News - May 24, 2017

Poplar tweets about its growth (video)

Roelof Kleis

The poplar on the terrace of Orion will soon start twittering. As of coming Friday, the 28-meter-tall tree will keep us updated on its physiological weal and woe.

Photo: Roelof Kleis

‘Good morning; my sap flow just got going’ could well be one of the tweets that the poplar will share with the world. The 30-year-old tree could also tell you how many litres of water it transpired by the end of the day via its Twitter account: @TreeWatchWUR. All this is made possible by sensors in the tree and technology that converts the measured data into text messages.

Twittering Tree
Project leader Ute Sass-Klaassen’s (Forest Ecology and Forest Management) enthusiasm about the Twittering Tree is simply contagious. The tree is the latest technology in public awareness within her field. At least: it is the latest tech in the Netherlands, as the system has already been active for years in Belgium and Germany. The twittering tree is an invention of the Belgian Professor Kathy Steppe and her team at the Ghent University. In Belgium, the equipment has been hooked up on a beech, a maple and an oak. The tree twittering in Germany is a Scots pine.

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The twittering tree is a gimmick, Sass-Klaassen admits, meant to introduce the broader public to the tree-related research that is done in Wageningen. ‘We want to show people what is happening inside a tree. What consequences does a warm and windy day like today have on the transpiration? At which point during the year does a tree start growing and how fast does that happen? A lot of things are going on inside a tree.’ The interested public will share in the information via daily tweets.

There is a lot of serious science behind this gimmick.
Ute Sass-Klaassen

A sap flow meter and a dendrometer take centre stage in the information flow. The first measures the speed at which water is transported within the tree. The latter measures the changes in the thickness of the tree. This thickness changes through growth over time, but there are also changes that are measurable by day. The tree shrinks during the day whenever it transpires a lot of water and its reserves run low, and it significantly swells up again when it sucks up water during the night to refill its reserves. A climate station (for air humidity and temperature) and a soil moisture sensor complete the whole.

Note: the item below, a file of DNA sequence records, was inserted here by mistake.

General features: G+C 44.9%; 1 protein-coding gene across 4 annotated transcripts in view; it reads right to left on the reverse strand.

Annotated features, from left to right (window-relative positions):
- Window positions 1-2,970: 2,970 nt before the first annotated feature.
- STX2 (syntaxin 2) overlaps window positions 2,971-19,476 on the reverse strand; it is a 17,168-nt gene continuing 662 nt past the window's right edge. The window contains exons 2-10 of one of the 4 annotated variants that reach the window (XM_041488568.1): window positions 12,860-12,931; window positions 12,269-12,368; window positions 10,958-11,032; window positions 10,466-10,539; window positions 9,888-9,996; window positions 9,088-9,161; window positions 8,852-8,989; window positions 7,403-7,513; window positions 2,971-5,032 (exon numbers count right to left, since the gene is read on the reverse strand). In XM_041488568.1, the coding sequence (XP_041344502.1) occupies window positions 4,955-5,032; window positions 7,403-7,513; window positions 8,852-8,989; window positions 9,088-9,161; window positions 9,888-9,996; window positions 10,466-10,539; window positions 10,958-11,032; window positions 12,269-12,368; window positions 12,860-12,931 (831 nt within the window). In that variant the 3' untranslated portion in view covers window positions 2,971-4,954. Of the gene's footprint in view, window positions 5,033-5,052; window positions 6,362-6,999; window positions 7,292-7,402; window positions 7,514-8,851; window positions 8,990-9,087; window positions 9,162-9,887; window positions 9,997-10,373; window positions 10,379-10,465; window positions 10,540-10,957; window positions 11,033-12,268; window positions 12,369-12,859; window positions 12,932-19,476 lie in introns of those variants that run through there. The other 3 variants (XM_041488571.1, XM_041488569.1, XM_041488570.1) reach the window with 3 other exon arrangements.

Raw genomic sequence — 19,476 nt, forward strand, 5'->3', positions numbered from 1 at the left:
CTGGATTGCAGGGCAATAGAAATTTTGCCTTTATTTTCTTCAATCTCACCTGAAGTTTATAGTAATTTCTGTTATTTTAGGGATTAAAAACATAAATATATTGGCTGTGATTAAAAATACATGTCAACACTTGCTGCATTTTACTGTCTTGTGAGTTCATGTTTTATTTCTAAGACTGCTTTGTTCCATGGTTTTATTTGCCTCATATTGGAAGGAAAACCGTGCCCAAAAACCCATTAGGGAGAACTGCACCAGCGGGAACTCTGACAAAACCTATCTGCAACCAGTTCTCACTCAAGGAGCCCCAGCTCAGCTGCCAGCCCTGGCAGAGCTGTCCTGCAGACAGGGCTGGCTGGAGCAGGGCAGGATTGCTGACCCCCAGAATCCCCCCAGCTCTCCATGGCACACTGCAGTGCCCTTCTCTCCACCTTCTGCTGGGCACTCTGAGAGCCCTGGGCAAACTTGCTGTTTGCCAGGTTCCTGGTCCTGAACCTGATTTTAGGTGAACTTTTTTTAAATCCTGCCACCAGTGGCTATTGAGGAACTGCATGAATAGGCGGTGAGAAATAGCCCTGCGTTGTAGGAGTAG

Growth ring
But you should not get the impression that the setup is purely for show. ‘There is a lot of serious science behind this gimmick’, says Sass-Klaassen. ‘The measurements are used to itemise the physiological reactions of the tree to the environmental factors. The great thing is, each tree already documents these environmental factors: everyone knows about growth rings. The width or a growth ring provides information on the general growth conditions of the tree. But we take it a step further and look at the size of cells within a growth ring.’

In fact, the form and dimensions of the cells in each growth ring tell a story about the environmental factors during the growth of the tree. In times of drought, smaller cells are formed, Sass-Klaassen explains. ‘This means it is possible to extract information about the climate from the size of the cells, as well as the tree’s reaction to it. Each tree is an archive, but a key is necessary to be able to decode the information.’ The twittering tree helps in finding this key. It provides a continuous flow of data on growth, use of water and transpiration. Data that can feed models which predict how trees will react to climate change.

On 30th of May there will be a WURTalk on the Twittering Tree.